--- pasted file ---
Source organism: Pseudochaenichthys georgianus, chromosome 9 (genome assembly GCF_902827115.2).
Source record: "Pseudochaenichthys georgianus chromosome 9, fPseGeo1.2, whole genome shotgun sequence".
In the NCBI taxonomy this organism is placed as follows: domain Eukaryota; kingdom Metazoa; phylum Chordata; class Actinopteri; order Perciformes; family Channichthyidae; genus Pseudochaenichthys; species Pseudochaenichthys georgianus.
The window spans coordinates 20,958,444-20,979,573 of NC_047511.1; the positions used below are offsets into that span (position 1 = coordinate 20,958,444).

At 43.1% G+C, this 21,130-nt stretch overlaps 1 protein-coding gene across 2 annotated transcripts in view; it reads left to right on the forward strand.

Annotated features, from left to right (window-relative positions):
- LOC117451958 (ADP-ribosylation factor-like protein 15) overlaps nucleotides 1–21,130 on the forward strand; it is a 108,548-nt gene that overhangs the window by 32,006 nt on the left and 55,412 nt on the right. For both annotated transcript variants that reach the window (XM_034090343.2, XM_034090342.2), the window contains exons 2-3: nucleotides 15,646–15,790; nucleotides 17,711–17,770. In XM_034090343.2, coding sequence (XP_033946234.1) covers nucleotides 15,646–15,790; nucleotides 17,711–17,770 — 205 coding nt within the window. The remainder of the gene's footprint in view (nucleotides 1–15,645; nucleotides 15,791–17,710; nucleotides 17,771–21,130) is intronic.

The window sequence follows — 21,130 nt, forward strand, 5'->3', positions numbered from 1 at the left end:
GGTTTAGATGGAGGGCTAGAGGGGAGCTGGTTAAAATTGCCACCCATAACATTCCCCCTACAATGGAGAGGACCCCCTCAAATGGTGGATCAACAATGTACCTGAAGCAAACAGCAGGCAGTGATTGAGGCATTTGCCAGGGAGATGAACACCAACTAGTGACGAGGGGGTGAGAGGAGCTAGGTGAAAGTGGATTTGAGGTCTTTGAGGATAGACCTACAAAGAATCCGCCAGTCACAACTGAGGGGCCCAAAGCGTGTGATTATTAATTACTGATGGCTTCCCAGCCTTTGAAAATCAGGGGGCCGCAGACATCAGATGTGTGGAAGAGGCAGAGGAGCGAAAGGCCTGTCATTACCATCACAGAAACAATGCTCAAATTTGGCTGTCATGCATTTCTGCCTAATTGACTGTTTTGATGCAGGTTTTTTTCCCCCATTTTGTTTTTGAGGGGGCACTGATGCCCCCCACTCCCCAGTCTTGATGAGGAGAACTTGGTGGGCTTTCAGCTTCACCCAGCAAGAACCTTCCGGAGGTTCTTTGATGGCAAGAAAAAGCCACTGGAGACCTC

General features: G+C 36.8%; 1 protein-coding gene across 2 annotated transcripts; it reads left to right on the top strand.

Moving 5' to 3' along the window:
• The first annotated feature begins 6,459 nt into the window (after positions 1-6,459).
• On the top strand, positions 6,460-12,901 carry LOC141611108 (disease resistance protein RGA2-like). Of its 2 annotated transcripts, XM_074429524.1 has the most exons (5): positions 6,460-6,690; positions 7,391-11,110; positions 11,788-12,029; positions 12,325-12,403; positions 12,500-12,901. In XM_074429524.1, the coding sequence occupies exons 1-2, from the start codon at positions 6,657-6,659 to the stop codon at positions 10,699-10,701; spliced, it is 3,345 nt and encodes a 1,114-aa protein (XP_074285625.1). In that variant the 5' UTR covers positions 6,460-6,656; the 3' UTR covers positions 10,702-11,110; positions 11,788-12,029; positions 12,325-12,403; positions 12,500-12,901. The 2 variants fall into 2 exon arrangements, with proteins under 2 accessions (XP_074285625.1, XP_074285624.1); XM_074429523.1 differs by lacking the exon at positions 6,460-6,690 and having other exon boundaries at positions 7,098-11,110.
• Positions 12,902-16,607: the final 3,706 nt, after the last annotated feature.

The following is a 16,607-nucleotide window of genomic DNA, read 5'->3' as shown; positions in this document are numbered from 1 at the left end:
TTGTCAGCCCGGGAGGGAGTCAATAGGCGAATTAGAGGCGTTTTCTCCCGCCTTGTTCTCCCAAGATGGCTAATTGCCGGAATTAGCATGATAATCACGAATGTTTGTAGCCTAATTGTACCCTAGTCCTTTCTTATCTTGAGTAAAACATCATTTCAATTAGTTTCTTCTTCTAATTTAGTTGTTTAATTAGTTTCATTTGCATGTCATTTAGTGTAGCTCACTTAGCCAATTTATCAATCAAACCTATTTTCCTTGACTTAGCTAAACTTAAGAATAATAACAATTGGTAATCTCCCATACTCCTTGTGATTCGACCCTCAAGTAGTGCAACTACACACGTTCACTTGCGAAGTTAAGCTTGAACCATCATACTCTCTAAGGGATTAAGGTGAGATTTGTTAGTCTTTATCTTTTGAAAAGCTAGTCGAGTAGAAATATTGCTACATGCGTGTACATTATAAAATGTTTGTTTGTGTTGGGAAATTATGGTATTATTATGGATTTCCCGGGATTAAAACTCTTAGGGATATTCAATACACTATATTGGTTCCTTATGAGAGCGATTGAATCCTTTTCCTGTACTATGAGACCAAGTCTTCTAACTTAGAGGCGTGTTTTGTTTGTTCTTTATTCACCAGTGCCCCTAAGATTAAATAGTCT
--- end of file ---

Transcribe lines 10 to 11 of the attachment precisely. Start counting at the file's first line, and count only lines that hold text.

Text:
General features: G+C 36.8%; 1 protein-coding gene across 2 annotated transcripts; it reads left to right on the top strand.

Moving 5' to 3' along the window: